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Global Climate Change Digest

A Guide to Information on Greenhouse Gases and Ozone Depletion
Published July 1988 through June 1999



Item #d92feb67

Three groups compiling global surface temperature records--the Goddard Institute for Space Studies, NOAA's Climate Analysis Center, and the U.K. Meteorological Office (with the University of East Anglia)--all have found 1991 to be the second warmest year on record. The warmest year was 1990, while 1988 is third. Were it not for the eruption of Mount Pinatubo in June, 1991 might have been warmer. Pinatubo added particles to the stratosphere that should cool the globe by an estimated 0.5 degrees centigrade for over a year, an amount equal to all the warming of the past 100 years. (Science, p. 281, Jan. 17, 1992; Global Environ. Change Rep., pp. 5-6, Jan. 17.)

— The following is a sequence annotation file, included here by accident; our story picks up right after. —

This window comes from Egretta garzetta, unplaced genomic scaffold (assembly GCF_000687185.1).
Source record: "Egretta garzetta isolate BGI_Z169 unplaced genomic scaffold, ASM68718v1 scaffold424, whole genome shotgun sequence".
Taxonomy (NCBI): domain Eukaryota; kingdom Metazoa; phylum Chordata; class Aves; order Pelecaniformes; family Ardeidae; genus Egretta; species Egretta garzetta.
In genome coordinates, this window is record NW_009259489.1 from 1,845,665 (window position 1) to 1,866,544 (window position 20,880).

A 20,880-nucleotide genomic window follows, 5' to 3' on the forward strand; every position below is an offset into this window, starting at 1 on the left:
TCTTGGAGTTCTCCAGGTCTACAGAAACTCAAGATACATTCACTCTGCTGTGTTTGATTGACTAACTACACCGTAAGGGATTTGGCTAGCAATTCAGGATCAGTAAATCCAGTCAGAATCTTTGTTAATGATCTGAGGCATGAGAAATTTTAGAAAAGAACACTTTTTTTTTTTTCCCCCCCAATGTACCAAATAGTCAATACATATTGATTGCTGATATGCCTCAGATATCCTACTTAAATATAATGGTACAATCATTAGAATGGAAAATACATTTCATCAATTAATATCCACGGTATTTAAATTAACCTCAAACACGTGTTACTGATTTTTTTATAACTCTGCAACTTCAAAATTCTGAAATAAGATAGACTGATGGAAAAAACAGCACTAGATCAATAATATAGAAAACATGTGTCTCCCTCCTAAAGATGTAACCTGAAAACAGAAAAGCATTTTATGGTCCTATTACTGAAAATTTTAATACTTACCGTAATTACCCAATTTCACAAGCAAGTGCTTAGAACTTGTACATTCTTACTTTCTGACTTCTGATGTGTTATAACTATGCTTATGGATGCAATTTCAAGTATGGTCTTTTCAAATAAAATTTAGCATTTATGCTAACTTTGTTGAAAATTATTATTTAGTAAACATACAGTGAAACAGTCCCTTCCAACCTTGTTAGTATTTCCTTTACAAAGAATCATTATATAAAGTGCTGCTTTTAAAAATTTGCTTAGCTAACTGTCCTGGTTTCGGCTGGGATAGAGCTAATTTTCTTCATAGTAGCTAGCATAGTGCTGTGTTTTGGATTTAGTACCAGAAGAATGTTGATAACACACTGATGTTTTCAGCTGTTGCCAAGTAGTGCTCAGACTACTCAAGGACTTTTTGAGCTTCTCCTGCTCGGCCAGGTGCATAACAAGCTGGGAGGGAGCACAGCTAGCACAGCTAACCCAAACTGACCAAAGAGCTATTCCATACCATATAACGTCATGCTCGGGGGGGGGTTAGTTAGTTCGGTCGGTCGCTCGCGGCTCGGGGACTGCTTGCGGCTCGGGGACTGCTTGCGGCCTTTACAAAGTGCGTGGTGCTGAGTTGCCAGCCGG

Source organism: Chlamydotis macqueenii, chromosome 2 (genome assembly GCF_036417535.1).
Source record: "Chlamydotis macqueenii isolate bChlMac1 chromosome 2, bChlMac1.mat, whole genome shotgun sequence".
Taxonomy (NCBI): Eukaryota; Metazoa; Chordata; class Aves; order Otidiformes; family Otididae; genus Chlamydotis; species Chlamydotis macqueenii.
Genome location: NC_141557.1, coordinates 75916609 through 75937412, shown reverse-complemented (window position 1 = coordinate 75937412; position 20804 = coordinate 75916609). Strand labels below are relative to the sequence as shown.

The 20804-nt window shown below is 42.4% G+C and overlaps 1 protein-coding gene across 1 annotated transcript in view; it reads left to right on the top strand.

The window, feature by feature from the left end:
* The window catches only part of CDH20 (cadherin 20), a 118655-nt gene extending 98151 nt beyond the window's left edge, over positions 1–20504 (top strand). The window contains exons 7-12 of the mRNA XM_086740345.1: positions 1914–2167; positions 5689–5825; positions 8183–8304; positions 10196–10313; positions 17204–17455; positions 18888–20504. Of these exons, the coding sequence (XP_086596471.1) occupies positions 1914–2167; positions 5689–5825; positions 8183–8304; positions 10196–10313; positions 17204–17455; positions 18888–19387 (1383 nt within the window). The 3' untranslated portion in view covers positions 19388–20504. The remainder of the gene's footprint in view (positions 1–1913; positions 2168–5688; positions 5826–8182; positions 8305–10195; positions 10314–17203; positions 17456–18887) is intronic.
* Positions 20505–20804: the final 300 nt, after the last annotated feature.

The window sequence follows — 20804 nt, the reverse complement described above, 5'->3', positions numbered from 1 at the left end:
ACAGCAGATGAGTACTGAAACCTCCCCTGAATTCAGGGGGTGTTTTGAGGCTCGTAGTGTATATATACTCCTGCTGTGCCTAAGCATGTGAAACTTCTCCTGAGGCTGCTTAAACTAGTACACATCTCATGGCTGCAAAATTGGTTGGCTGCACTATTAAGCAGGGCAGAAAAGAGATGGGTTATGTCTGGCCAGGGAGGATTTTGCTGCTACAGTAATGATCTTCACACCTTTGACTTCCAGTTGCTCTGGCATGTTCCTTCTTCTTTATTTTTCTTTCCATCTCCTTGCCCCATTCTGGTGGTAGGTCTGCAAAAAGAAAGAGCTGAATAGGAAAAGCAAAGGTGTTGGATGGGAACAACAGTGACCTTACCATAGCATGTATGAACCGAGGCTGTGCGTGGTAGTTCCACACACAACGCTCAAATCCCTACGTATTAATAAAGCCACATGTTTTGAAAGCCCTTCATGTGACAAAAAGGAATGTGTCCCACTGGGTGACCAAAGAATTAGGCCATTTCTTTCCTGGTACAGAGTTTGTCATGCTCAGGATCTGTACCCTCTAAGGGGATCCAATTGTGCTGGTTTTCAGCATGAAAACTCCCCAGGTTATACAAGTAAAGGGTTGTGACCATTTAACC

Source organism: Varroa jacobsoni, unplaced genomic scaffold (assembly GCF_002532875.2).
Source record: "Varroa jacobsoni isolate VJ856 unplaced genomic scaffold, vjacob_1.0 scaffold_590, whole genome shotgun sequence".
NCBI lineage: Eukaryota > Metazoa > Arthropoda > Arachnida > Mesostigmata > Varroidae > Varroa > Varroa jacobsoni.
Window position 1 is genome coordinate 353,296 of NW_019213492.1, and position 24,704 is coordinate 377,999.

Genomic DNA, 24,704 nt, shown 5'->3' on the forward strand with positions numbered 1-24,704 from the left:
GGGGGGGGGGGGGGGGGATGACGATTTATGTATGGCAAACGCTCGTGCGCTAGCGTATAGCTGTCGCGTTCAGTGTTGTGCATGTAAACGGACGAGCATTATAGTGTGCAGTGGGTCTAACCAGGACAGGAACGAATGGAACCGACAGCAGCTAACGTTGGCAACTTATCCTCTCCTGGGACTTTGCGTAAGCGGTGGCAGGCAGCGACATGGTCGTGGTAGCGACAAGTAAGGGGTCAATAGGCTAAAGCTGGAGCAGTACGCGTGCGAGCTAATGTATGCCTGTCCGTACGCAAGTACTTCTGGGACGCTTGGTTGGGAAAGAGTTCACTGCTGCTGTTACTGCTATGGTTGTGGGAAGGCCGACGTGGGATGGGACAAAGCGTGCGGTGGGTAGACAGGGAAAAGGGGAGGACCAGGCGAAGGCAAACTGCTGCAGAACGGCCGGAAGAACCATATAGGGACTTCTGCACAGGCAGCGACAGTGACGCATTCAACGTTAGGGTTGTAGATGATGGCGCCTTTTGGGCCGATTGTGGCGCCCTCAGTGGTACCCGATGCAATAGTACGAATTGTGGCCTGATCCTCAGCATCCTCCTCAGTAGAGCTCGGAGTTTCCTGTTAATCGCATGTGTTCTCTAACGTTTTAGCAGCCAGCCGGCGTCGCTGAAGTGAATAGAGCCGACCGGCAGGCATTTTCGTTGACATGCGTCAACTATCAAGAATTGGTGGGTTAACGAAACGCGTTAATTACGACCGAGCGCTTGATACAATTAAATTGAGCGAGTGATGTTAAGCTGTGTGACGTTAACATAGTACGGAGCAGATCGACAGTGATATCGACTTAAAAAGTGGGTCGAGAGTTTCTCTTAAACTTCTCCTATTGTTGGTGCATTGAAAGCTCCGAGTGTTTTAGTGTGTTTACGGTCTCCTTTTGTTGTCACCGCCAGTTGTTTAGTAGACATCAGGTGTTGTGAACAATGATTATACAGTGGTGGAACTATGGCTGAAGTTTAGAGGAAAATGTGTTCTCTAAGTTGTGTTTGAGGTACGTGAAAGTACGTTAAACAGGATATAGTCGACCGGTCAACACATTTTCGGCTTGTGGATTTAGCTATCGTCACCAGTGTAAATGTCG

James Hansen of the Goddard Institute pointed out that injection of particles provides a good test of global climate models, which should be able to represent the cooling influence of Pinatubo. At December's American Geophysical Union meeting in San Francisco, he said the main effect of the cooling will be to delay by several years the time when global warming from greenhouse gases becomes evident (New York Times, p. C4, Dec. 24, 1991). Details of the timing and extent of the cooling are discussed in "Pinatubo Cooling Will Test Greenhouse Models," New Scientist, p. 20, Jan. 11.

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